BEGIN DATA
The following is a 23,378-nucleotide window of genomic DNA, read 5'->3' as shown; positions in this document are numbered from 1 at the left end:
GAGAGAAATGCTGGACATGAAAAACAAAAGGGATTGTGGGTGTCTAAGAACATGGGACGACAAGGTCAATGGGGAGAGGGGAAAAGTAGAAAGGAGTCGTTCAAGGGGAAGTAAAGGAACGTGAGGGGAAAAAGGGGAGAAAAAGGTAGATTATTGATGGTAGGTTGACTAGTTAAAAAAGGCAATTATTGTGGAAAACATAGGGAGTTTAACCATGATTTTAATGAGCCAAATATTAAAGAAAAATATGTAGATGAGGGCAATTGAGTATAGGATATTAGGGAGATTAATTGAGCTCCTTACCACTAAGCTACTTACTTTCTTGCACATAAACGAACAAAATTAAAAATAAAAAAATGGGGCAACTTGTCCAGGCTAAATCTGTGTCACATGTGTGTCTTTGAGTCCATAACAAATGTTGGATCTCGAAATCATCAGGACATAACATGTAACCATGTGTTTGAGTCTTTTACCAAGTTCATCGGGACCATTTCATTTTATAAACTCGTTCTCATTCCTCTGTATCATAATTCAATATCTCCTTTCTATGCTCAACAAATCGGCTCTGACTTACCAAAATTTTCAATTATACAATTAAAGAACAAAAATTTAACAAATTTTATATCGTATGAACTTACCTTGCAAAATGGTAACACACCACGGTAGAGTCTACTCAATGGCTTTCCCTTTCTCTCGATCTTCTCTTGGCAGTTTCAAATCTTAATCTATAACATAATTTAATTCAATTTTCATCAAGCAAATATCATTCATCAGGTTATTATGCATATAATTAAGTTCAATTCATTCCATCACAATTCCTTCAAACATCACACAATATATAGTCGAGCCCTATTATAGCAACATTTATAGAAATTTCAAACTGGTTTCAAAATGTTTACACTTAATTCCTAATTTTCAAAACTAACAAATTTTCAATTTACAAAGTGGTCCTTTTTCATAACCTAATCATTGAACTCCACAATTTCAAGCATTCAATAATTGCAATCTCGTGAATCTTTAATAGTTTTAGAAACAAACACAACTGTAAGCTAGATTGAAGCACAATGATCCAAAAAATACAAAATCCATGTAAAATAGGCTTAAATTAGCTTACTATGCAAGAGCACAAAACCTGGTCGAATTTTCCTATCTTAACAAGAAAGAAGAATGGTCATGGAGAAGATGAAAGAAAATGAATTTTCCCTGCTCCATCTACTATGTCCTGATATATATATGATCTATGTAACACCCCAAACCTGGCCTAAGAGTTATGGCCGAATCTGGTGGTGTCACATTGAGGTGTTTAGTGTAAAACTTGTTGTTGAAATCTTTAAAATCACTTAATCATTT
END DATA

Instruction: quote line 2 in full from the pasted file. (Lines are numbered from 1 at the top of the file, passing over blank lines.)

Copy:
GAGAGAAATGCTGGACATGAAAAACAAAAGGGATTGTGGGTGTCTAAGAACATGGGACGACAAGGTCAATGGGGAGAGGGGAAAAGTAGAAAGGAGTCGTTCAAGGGGAAGTAAAGGAACGTGAGGGGAAAAAGGGGAGAAAAAGGTAGATTATTGATGGTAGGTTGACTAGTTAAAAAAGGCAATTATTGTGGAAAACATAGGGAGTTTAACCATGATTTTAATGAGCCAAATATTAAAGAAAAATATGTAGATGAGGGCAATTGAGTATAGGATATTAGGGAGATTAATTGAGCTCCTTACCACTAAGCTACTTACTTTCTTGCACATAAACGAACAAAATTAAAAATAAAAAAATGGGGCAACTTGTCCAGGCTAAATCTGTGTCACATGTGTGTCTTTGAGTCCATAACAAATGTTGGATCTCGAAATCATCAGGACATAACATGTAACCATGTGTTTGAGTCTTTTACCAAGTTCATCGGGACCATTTCATTTTATAAACTCGTTCTCATTCCTCTGTATCATAATTCAATATCTCCTTTCTATGCTCAACAAATCGGCTCTGACTTACCAAAATTTTCAATTATACAATTAAAGAACAAAAATTTAACAAATTTTATATCGTATGAACTTACCTTGCAAAATGGTAACACACCACGGTAGAGTCTACTCAATGGCTTTCCCTTTCTCTCGATCTTCTCTTGGCAGTTTCAAATCTTAATCTATAACATAATTTAATTCAATTTTCATCAAGCAAATATCATTCATCAGGTTATTATGCATATAATTAAGTTCAATTCATTCCATCACAATTCCTTCAAACATCACACAATATATAGTCGAGCCCTATTATAGCAACATTTATAGAAATTTCAAACTGGTTTCAAAATGTTTACACTTAATTCCTAATTTTCAAAACTAACAAATTTTCAATTTACAAAGTGGTCCTTTTTCATAACCTAATCATTGAACTCCACAATTTCAAGCATTCAATAATTGCAATCTCGTGAATCTTTAATAGTTTTAGAAACAAACACAACTGTAAGCTAGATTGAAGCACAATGATCCAAAAAATACAAAATCCATGTAAAATAGGCTTAAATTAGCTTACTATGCAAGAGCACAAAACCTGGTCGAATTTTCCTATCTTAACAAGAAAGAAGAATGGTCATGGAGAAGATGAAAGAAAATGAATTTTCCCTGCTCCATCTACTATGTCCTGATATATATATGATCTATGTAACACCCCAAACCTGGCCTAAGAGTTATGGCCGAATCTGGTGGTGTCACATTGAGGTGTTTAGTGTAAAACTTGTTGTTGAAATCTTTAAAATCACTTAATCATTT